Mmegi Blogs :: Ghanzi In History (Part 9) – Marcus Garvey In The Kgalagadi
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Tuesday 20 November 2018, 13:46 pm.
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Ghanzi In History (Part 9) – Marcus Garvey In The Kgalagadi

Following Saul Shepperd’s death in 1877 (profiled last week), his position as Secretary to the Ovaherero ruler Maharero was assumed by his son Samuel Karcho Shepperd. Thereafter, Karcho played a central role in ultimately futile Ovaherero efforts to opt for Mmamosadinyana’s protection as a lesser evil to rule by the German Kaiser.
By Jeff Ramsay Mon 27 Aug 2018, 14:41 pm (GMT +2)
Mmegi Blogs :: Ghanzi In History (Part 9) – Marcus Garvey In The Kgalagadi








After London’s 1885 renunciation of its previously proclaimed Hereroland Protectorate, Karcho assisted Maharero in negotiating an accommodation with the German Governor, Ernest Goering (father of Hitler’s deputy Herman Goering). The result was an October 1885 treaty, in which the Ovaherero accepted the Kaiser’s protection in exchange for the ultimately unfulfilled promise of continued autonomy.

The 1890 death of Maharero coincided with the extension of more heavy-handed German authority. Karcho soon fell out with the new Ovaherero paramount, Samuel Maharero, when the latter initially sought to build up his own shaky authority by collaborating with the Germans in wars against other indigenous rulers.

As part of a well-executed divide and conquer strategy, in 1896 the new colonial administrator, Major Theodore Leutwein, attacked and later executed Samuel’s royal rival Nikodemus Kavikunua, along with his ally the Ovambanderu ruler Kahimemua.

Karcho then joined others in fleeing into Ngamiland. This was the first in a series of Ovaherero movements into Botswana, which culminated in the 1905 exodus of several thousand refugees, including Samuel Maharero himself.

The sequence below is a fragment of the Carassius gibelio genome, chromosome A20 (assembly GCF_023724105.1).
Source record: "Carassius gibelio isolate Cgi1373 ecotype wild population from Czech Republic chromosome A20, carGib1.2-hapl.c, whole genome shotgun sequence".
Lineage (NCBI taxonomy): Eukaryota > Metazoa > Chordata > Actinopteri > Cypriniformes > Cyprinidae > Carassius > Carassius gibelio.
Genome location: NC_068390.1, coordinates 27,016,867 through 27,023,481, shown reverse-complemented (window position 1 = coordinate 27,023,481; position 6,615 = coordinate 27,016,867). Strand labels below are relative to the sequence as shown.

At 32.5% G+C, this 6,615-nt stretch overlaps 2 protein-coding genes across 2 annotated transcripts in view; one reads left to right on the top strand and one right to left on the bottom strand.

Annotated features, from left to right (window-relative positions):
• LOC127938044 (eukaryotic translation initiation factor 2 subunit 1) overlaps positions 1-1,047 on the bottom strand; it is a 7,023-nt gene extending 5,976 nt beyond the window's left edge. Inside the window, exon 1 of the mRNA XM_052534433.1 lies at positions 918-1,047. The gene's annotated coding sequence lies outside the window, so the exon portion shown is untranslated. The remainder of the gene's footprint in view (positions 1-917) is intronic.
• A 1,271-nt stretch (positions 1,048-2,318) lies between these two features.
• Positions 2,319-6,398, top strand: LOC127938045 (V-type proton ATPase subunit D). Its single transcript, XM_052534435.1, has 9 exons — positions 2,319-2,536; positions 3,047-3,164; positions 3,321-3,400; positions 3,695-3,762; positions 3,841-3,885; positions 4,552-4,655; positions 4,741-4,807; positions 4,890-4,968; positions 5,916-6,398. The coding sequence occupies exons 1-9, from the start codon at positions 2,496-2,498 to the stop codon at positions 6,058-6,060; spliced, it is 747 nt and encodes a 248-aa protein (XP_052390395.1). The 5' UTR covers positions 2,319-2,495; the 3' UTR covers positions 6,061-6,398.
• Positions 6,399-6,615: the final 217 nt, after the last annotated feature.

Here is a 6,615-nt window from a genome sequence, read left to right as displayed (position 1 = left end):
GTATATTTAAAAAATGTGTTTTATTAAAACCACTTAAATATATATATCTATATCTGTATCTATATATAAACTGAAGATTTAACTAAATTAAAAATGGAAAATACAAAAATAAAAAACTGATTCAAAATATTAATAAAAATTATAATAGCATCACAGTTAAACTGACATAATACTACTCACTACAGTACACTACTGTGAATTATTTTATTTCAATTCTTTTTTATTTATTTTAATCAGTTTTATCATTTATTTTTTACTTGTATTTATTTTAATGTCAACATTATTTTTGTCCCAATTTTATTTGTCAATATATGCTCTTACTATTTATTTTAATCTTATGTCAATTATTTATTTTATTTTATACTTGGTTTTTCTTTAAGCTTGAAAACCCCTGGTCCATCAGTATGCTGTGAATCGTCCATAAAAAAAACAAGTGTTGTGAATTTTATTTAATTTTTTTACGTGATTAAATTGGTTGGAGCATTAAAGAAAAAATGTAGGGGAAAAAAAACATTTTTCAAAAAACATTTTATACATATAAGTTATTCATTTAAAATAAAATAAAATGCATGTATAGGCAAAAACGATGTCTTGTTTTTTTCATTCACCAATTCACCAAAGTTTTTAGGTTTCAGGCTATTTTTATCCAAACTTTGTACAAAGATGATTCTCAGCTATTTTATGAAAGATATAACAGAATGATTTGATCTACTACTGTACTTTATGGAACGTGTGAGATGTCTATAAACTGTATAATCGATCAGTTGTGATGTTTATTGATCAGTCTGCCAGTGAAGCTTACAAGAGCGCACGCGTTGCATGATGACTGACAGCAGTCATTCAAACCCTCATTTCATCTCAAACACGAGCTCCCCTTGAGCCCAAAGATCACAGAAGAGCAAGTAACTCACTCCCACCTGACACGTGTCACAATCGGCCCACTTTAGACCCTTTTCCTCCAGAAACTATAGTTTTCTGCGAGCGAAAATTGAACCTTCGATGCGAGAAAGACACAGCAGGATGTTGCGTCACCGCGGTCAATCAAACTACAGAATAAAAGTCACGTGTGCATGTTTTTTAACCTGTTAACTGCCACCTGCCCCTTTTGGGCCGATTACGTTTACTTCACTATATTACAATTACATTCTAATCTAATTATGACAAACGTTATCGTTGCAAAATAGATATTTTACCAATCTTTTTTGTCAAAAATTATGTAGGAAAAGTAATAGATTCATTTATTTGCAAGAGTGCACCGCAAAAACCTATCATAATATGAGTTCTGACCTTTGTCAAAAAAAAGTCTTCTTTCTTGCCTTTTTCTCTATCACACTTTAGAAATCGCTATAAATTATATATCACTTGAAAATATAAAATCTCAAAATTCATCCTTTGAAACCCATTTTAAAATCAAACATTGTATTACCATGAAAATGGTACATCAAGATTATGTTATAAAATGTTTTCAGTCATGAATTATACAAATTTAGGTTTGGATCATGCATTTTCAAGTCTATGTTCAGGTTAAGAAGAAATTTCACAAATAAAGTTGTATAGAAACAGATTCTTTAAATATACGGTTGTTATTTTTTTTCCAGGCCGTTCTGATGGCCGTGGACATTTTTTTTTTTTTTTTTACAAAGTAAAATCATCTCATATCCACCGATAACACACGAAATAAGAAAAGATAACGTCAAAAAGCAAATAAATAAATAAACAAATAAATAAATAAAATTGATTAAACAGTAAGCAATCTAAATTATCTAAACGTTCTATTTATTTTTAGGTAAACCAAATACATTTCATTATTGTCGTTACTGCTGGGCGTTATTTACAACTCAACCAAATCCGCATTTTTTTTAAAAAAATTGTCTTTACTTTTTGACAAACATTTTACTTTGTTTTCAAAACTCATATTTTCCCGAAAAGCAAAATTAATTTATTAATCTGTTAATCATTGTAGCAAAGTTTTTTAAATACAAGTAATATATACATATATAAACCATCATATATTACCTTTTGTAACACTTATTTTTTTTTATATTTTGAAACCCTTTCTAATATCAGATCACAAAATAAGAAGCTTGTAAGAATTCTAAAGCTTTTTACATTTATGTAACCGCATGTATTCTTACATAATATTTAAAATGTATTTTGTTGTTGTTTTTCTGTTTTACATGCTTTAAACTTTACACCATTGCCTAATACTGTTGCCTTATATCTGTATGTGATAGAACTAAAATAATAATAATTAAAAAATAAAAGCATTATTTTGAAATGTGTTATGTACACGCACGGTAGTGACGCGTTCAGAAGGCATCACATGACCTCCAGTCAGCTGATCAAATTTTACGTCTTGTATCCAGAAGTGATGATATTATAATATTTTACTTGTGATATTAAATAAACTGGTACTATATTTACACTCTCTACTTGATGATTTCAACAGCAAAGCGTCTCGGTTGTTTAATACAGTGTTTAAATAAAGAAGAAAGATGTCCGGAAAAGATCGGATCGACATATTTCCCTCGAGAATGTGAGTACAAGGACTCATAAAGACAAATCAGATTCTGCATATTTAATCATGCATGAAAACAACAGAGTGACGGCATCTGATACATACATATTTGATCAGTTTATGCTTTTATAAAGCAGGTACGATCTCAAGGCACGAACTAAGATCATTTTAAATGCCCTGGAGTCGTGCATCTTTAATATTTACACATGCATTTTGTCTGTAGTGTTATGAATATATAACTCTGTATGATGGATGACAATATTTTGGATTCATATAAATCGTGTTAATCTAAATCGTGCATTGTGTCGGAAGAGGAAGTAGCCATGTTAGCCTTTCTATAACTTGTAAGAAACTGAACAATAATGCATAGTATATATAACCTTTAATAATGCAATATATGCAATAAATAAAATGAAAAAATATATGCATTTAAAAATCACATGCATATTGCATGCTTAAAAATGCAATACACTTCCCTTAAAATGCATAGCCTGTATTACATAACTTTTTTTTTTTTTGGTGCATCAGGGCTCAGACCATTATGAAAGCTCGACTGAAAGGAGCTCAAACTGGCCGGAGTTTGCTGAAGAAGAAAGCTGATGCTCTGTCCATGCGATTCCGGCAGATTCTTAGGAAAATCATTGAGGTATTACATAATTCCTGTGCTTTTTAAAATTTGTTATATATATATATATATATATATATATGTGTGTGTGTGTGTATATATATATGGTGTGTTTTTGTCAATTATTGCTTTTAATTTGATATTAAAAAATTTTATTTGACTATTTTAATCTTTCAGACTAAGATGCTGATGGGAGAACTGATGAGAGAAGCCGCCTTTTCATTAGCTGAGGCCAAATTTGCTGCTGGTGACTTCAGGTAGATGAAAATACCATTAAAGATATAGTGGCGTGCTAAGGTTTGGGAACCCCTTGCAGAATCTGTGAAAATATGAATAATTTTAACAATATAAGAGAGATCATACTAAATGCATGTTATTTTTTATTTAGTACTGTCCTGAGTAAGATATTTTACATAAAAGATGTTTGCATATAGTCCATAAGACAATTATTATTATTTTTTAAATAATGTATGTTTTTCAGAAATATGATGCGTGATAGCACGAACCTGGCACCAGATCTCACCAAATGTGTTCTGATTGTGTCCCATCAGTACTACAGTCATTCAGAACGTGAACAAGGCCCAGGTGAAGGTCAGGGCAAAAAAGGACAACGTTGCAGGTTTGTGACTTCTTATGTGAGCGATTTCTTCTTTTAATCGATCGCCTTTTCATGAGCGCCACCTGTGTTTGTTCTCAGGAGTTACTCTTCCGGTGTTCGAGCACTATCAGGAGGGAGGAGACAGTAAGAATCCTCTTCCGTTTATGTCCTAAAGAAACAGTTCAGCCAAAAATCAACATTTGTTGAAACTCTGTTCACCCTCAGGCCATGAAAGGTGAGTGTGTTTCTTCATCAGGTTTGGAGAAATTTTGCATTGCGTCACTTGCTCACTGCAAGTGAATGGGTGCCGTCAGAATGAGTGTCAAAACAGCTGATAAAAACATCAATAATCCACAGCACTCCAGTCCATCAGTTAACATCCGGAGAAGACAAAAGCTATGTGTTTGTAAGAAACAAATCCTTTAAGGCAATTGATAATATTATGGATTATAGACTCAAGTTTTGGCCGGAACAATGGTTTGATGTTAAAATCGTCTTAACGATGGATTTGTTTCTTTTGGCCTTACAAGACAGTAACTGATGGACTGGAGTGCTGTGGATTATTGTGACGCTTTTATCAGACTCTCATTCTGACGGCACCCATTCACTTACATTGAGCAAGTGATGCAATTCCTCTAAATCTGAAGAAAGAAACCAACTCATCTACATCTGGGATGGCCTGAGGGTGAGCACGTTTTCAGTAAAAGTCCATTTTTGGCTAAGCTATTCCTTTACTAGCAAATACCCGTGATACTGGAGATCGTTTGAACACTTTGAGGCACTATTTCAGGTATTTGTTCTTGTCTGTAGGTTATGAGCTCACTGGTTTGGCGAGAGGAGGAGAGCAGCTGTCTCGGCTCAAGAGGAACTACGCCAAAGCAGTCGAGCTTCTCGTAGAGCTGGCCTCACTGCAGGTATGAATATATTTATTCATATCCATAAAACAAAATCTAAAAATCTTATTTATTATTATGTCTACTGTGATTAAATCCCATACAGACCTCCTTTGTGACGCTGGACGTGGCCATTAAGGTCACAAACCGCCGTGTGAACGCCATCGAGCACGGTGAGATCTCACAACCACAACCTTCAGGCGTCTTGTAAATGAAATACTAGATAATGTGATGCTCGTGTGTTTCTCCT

In Gatawana, Karcho quickly won confidence of both Kgosi Sekgoma aLetsholathebe and the British Magistrate at Tsau, Lieutenant Merry. Following the1905 mass migration he was sent to the border by Sekgoma to act as his eyes and ears and try to mitigate historical tension between the Ovaherero and Ovambanderu. Ovaherero at the time were blaming the Ovambanderu for failing to support them in the decisive battle at Waterburg against the Germans, while the Ovambanderu still blamed Samuel for the death of Kahimemua. Karcho’s intelligence reports to Merry confirmed that bulk of the Ovambandero immigrants were then occupying the land along the border historically inhabited by Zhu/oasi (Basarwa group). But, there appears to have been remarkably little tension between the two communities. The Zhu of Namibia had also been victims of the genocidal German regime. Having been legally liberated from the demands of botlhanka, the Zhu of Gatawana shared with the Tjiherero speaking refugees a common loyalty to Kgosi Sekgoma. Throughout his reign the Motawana cultivated the support of non-Setswana groups as a political counterweight to his dikgosana, who favoured the royal claims of his genealogically senior nephew, Mathiba. The 1906 British intervention on behalf of Mathiba was thus a blow to Karcho’s people.